Report on St. Helens (United States) — 15 June-21 June 2005
Smithsonian / US Geological Survey Weekly Volcanic Activity Report, 15 June-21 June 2005
Managing Editor: Gari Mayberry
Please cite this report as:
Global Volcanism Program, 2005. Report on St. Helens (United States). In: Mayberry, G (ed.), Weekly Volcanic Activity Report, 15 June-21 June 2005. Smithsonian Institution and US Geological Survey.
46.2°N, 122.18°W; summit elev. 2549 m
All times are local (unless otherwise noted)
During 15-20 June, growth of the new lava dome inside the crater of Mount St. Helens continued, accompanied by low rates of seismicity, low emissions of steam and volcanic gases, and minor production of ash. Observations made on 15 June revealed that the lava spine continued to grow and that temperatures in cracks near the base of the spine were near 700 degrees C. Thermal data from 15 June suggested that much of the western part of the dome was moving upward, as well as southward. St. Helens remained at Volcano Advisory (Alert Level 2); aviation color code Orange.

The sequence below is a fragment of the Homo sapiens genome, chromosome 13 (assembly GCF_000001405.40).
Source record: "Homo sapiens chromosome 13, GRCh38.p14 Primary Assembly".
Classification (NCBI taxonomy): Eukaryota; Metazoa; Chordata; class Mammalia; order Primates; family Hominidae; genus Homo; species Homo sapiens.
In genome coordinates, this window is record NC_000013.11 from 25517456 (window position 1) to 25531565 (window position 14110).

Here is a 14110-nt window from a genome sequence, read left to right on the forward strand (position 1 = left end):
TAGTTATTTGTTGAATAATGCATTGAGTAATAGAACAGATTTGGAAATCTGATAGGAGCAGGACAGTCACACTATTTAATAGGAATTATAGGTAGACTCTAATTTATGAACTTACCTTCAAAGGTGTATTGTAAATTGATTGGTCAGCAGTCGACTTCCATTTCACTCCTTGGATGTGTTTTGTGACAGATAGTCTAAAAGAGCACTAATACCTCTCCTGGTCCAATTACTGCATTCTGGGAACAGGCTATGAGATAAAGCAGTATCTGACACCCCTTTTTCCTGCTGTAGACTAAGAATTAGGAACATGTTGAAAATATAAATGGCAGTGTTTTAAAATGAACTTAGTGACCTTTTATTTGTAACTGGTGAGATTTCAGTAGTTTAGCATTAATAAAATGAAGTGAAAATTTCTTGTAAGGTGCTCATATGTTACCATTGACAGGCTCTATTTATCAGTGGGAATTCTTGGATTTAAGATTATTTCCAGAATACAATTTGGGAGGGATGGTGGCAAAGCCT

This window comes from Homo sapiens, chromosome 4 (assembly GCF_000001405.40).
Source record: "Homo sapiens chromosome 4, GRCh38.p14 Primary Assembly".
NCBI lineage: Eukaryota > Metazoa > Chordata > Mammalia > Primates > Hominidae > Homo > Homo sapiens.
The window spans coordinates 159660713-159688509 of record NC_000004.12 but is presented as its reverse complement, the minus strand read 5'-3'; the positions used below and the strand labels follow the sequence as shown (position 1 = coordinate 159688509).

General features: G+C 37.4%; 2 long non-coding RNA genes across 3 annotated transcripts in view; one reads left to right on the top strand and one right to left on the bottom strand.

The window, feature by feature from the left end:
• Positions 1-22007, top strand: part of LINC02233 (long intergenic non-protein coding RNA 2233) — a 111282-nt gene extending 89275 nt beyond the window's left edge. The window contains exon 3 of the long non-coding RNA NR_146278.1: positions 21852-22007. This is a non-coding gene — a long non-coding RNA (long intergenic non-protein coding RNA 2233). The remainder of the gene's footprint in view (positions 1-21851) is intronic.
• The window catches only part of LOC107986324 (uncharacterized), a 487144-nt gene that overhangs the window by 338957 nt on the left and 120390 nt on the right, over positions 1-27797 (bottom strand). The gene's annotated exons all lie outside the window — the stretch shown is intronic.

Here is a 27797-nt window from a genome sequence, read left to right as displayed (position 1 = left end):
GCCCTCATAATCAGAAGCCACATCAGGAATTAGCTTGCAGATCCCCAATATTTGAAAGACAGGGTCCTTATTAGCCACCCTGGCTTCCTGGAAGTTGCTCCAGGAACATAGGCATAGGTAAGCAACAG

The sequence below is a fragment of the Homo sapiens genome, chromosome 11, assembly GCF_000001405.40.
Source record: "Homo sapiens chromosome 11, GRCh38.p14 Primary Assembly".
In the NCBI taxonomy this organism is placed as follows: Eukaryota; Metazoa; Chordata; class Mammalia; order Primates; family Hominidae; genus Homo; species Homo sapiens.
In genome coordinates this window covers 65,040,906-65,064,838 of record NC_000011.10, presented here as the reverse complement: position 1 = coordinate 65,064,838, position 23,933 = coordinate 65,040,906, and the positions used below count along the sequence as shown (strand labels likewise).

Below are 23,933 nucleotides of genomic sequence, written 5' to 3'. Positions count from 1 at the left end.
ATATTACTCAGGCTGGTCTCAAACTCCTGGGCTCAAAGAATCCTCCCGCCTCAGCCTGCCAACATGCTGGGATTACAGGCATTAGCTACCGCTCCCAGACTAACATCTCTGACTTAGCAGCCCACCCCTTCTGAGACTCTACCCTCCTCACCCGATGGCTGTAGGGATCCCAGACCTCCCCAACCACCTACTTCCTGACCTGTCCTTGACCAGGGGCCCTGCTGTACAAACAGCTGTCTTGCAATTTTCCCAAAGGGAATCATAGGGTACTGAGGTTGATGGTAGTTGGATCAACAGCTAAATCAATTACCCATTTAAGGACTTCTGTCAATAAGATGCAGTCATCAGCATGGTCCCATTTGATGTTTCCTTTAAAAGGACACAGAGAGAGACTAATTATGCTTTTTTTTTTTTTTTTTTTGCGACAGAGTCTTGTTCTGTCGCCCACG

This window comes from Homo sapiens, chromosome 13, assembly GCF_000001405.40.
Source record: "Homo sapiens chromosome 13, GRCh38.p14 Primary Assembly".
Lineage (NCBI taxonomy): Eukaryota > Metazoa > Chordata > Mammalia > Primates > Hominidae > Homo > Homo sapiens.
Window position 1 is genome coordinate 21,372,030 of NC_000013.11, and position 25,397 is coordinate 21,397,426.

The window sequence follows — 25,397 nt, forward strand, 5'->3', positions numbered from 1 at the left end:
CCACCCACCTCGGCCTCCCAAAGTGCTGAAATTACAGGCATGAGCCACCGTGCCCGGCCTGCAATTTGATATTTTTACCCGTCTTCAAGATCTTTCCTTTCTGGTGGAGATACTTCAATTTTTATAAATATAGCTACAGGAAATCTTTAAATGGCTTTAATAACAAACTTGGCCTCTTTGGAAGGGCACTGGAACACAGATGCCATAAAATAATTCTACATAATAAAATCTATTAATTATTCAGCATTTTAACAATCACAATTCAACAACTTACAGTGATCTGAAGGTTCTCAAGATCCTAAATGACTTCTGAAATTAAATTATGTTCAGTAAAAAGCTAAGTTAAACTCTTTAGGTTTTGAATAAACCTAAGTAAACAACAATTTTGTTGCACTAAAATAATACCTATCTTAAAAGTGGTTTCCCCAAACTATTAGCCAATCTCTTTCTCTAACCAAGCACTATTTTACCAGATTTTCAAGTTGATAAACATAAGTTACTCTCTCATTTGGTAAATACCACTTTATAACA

Geologic Background. Prior to 1980, Mount St. Helens formed a conical, youthful volcano sometimes known as the Fuji-san of America. During the 1980 eruption the upper 400 m of the summit was removed by slope failure, leaving a 2 x 3.5 km horseshoe-shaped crater now partially filled by a lava dome. Mount St. Helens was formed during nine eruptive periods beginning about 40-50,000 years ago and has been the most active volcano in the Cascade Range during the Holocene. Prior to 2200 years ago, tephra, lava domes, and pyroclastic flows were erupted, forming the older St. Helens edifice, but few lava flows extended beyond the base of the volcano. The modern edifice was constructed during the last 2200 years, when the volcano produced basaltic as well as andesitic and dacitic products from summit and flank vents. Historical eruptions in the 19th century originated from the Goat Rocks area on the north flank, and were witnessed by early settlers.